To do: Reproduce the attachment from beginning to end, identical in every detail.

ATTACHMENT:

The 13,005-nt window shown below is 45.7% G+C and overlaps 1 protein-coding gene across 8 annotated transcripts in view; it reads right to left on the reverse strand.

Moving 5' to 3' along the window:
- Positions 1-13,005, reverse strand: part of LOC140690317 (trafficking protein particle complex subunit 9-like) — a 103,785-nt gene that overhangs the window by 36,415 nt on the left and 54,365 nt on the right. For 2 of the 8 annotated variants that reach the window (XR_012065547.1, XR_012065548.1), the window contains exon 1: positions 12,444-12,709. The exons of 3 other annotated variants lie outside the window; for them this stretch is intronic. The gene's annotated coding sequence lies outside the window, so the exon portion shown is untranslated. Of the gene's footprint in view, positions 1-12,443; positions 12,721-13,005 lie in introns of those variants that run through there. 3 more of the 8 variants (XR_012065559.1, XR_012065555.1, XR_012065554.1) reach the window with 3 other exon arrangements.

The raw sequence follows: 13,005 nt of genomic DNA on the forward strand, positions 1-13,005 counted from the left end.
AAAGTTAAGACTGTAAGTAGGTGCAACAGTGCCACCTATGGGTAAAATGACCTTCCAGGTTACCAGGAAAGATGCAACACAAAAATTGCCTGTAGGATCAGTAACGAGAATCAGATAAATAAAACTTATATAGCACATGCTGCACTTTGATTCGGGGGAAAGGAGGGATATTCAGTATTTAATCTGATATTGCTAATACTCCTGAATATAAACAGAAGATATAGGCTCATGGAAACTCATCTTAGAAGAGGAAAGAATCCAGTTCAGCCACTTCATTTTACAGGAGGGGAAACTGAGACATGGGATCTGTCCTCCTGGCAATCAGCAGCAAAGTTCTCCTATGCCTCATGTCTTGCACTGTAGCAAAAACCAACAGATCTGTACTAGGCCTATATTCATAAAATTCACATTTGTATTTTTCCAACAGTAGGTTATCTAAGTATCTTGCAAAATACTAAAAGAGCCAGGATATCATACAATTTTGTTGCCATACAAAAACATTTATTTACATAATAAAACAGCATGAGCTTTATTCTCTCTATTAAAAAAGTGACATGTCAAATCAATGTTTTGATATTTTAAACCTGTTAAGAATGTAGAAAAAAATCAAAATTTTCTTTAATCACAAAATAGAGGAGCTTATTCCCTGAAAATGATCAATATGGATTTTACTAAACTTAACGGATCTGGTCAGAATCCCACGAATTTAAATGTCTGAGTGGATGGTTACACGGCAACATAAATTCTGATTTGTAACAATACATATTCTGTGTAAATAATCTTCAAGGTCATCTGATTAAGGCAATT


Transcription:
The 13,005-nt window shown below is 45.7% G+C and overlaps 1 protein-coding gene across 8 annotated transcripts in view; it reads right to left on the reverse strand.

Moving 5' to 3' along the window:
- Positions 1-13,005, reverse strand: part of LOC140690317 (trafficking protein particle complex subunit 9-like) — a 103,785-nt gene that overhangs the window by 36,415 nt on the left and 54,365 nt on the right. For 2 of the 8 annotated variants that reach the window (XR_012065547.1, XR_012065548.1), the window contains exon 1: positions 12,444-12,709. The exons of 3 other annotated variants lie outside the window; for them this stretch is intronic. The gene's annotated coding sequence lies outside the window, so the exon portion shown is untranslated. Of the gene's footprint in view, positions 1-12,443; positions 12,721-13,005 lie in introns of those variants that run through there. 3 more of the 8 variants (XR_012065559.1, XR_012065555.1, XR_012065554.1) reach the window with 3 other exon arrangements.

The raw sequence follows: 13,005 nt of genomic DNA on the forward strand, positions 1-13,005 counted from the left end.
AAAGTTAAGACTGTAAGTAGGTGCAACAGTGCCACCTATGGGTAAAATGACCTTCCAGGTTACCAGGAAAGATGCAACACAAAAATTGCCTGTAGGATCAGTAACGAGAATCAGATAAATAAAACTTATATAGCACATGCTGCACTTTGATTCGGGGGAAAGGAGGGATATTCAGTATTTAATCTGATATTGCTAATACTCCTGAATATAAACAGAAGATATAGGCTCATGGAAACTCATCTTAGAAGAGGAAAGAATCCAGTTCAGCCACTTCATTTTACAGGAGGGGAAACTGAGACATGGGATCTGTCCTCCTGGCAATCAGCAGCAAAGTTCTCCTATGCCTCATGTCTTGCACTGTAGCAAAAACCAACAGATCTGTACTAGGCCTATATTCATAAAATTCACATTTGTATTTTTCCAACAGTAGGTTATCTAAGTATCTTGCAAAATACTAAAAGAGCCAGGATATCATACAATTTTGTTGCCATACAAAAACATTTATTTACATAATAAAACAGCATGAGCTTTATTCTCTCTATTAAAAAAGTGACATGTCAAATCAATGTTTTGATATTTTAAACCTGTTAAGAATGTAGAAAAAAATCAAAATTTTCTTTAATCACAAAATAGAGGAGCTTATTCCCTGAAAATGATCAATATGGATTTTACTAAACTTAACGGATCTGGTCAGAATCCCACGAATTTAAATGTCTGAGTGGATGGTTACACGGCAACATAAATTCTGATTTGTAACAATACATATTCTGTGTAAATAATCTTCAAGGTCATCTGATTAAGGCAATT